Chain said:The officers in this case, at least the ones closest to the suspect, could have shot him dead and, in all probability, weathered the aftermath.
Let me explain...
About twenty years ago, a Salt Lake City PD sergeant named Dennis Tueller developed what we in policing know today as the Tueller Drill. The Tueller Drill proved an average person could cover 21' in 1.5 seconds from a standing start before an average officer is able to respond with gunfire.
Most of us know that but for a shot to the heart, brain or spine, it's possible for an assailant to keep coming even after they've been shot. So even if you could get off a couple rounds before a knife wielding subject makes it to you (i.e. you've already brought your weapon to bear), it remains very likely that you're going to get cut, maybe badly.
What you saw in the video there was something of a goat-rope, a disorganized, haphazard response by police officers, not all of whom were acting in a highly disciplined way IMO. But that can be the nature of the beast in these situations. You have mere nano-moments to think and react... and the whole world has weeks and months to ruminate over your actions when the dust has settled.
Courts tell us police officers are not expected to retreat. The officers in this situation could not afford to let this individual break their containment area and get to innocent citizens whom might have been harmed.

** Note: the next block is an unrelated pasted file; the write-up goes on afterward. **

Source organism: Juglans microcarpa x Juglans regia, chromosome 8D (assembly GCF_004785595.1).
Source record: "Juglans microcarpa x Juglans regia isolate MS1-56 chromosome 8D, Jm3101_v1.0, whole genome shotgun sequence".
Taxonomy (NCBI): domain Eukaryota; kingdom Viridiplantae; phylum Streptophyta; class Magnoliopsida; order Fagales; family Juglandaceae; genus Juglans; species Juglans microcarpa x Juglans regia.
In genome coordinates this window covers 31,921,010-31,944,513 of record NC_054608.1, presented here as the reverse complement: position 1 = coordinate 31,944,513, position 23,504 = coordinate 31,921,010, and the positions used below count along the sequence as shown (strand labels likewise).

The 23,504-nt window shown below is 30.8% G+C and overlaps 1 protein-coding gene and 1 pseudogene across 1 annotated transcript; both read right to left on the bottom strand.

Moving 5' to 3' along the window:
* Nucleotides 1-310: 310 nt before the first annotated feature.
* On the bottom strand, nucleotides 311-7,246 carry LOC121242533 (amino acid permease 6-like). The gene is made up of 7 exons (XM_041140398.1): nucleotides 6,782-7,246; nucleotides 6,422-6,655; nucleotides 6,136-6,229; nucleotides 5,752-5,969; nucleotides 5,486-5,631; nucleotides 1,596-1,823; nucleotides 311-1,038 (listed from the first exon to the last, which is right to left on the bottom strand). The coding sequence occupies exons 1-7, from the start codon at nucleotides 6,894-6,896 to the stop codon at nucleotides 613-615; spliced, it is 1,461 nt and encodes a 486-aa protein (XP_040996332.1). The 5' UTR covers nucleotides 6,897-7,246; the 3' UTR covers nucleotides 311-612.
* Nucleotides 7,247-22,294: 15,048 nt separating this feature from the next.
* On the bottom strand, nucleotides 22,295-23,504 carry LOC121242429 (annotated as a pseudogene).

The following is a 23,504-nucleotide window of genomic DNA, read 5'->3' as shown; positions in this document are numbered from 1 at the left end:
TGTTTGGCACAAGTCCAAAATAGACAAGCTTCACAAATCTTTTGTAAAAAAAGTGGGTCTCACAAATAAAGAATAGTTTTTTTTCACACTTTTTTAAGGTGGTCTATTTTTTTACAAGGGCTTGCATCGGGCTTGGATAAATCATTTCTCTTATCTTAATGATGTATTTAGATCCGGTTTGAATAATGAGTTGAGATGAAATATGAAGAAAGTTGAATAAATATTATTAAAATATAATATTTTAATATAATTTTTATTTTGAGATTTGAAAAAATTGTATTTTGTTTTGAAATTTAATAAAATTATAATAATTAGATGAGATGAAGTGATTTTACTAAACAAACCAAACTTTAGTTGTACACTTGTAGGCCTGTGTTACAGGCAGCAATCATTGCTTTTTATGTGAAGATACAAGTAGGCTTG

While less-lethal options such as bean bag rounds, Pepperball guns and Tasers could certainly be of great value in an incident such as this, I can only assume the officers in question didn't have these devices at their disposal.
I have been party to a handful of incidents much like the one we observed in this video. My 'policy' is and remains very simple: (a) I will not retreat, risking falling over backwards or allowing the subject to get out of my containment area; (b) I will give the individual an opportunity to disarm (we're talking about a perishable period of time here, not long folks); (c) if less-lethal is available, it's used; (d) if it's not, deadly force is called for and the hammer is coming down, period.
Note: courts have also said that deadly force is deadly force, so running this guy over with a car versus shooting him to death with a firearm is largely a moot point.
Damn, that means you're a great shot or a lucky SOB!! :smilebig:Chain said:Turn my weapon on another human being and discharge it to protect myself or a fellow officer? Yes, I have. Did I kill the individual in question? No.
Why, pray tell? :hmm:
Chain said:Turn my weapon on another human being and discharge it to protect myself or a fellow officer? Yes, I have. Did I kill the individual in question? No.
Why, pray tell? :hmm:
Depending on what study you cite, there's a better than average chance a police officer who shoots someone during the performance of their duties will not make it to retirement. Many officers fall ill to Post-Traumatic Stress Disorder and take disability. Not all, but a statistically significant number.phobiaphobe said:Just friendly curiosity is all. I find your profession fascinating. Seems like the kind of thing that would really permanently change a person.
When you shot someone did you have to go through a bunch of counselling and time off?